Advantages: strong social networks; ease of access;
retained history, culture and natural beauty;
affordable and high quality of life; allowance for
experimentation.
Disadvantages: limited material & institutional
support; small labor force and markets; isolation from
centers of innovation; competition and exclusion.
Most acknowledge both advantages & disadvantages,
but weigh the trade-off differently.
Bureau of Business & Economic Research
Will NM Creative Professionals Stay or Go?
47% will stay –
no matter what.
o Native, rural, older or
multigenerational.
o NM is home; professional
work is an expression of NM
identity.
o Preservation is priority, even
if it limits opportunities.
o Orientation is local.
o Isolation is not a problem –
inspiration, social networks,
collaboration, learning
opportunities are local.
Bureau of Business & Economic Research
43% would leave –
for opportunity.
o Younger, more recent arrivals
& 2nd generation, Santa Fe.
o Professional considerations
are primary.
o Open to change that creates
opportunity.
o Orientation is global.
o Isolation must be overcome –
social networks, learning
opportunities, collaboration
extend beyond New Mexico.
The Small Pond: A False Debate?
Nearly all recognize the advantages and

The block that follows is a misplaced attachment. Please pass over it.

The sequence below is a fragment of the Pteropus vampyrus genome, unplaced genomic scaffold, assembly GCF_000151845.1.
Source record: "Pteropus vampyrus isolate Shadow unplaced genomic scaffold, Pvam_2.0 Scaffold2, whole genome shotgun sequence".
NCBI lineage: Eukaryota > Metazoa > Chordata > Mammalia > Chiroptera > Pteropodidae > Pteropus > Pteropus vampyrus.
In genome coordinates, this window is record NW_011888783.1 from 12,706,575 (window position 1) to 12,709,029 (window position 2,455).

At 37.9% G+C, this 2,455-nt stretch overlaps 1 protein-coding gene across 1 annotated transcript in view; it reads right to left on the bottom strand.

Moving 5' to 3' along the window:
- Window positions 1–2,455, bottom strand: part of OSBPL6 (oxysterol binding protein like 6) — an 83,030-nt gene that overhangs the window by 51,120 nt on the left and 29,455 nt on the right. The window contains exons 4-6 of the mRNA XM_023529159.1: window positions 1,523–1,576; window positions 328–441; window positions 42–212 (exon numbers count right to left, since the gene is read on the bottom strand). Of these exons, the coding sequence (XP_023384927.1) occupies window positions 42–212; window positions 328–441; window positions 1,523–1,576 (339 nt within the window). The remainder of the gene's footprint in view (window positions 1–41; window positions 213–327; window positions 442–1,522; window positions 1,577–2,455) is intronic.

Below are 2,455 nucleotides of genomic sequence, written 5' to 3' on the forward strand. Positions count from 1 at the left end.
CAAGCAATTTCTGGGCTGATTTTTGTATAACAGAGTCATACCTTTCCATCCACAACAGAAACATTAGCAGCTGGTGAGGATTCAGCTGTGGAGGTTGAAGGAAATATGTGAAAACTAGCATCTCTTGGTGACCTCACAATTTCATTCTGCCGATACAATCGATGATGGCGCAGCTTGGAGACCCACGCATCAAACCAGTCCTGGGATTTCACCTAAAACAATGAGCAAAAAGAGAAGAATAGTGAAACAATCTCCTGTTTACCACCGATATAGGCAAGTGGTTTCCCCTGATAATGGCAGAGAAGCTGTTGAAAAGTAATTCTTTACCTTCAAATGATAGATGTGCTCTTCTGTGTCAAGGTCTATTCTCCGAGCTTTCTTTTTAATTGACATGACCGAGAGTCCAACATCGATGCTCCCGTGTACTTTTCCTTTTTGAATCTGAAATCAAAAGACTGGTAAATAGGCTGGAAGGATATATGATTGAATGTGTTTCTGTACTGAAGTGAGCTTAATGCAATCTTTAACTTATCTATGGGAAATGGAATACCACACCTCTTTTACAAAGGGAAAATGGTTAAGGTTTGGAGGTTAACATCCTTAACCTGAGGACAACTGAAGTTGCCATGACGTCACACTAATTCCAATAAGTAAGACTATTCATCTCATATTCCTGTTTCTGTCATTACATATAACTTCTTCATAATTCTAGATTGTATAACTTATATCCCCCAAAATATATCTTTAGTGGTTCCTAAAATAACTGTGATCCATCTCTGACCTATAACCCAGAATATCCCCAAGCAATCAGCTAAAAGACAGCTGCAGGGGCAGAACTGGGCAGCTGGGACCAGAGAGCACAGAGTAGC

disadvantages of working in the small pond.
Perception that creative industries in NM is a
zero sum game – for every winner there is a
loser.
Moving beyond the zero sum game and
toward a paradigm of growth and opportunity:
a) integration of the local
b) the local as a platform for the global
Bureau of Business & Economic Research
Positioning New Mexico’s Creative
Economy for the 21st Century
Bureau of Business & Economic Research
Recommendations
Support statewide development of creative
businesses
Prioritize community-scale cultural capacity
building
Develop culturally relevant education
strategies
Include creative industries in economic
development policy
Bureau of Business & Economic Research
Conclusions
Arts & cultural industries is the foundation of the creative
economy, and the creative economy is the driver of the 21st
century economy.
New Mexico has remarkable cultural assets, but has failed
to leverage these assets to grow the creative economy.
What are needed are catalysts, strategically targeted
support, better coordination and communication,
engagement to bridge the local-global divide.
Compared to programs to attract industry, supporting
creative industries is low cost, reaches local communities,
builds capacity that is versatile & sustainable, creates jobs
that stick around, and can utilize programs already exist.
Bureau of Business & Economic Research
A. Creative Business Development
Establish an organization to support the development of
creative businesses in New Mexico. The organization would
provide, at or below cost, services such as: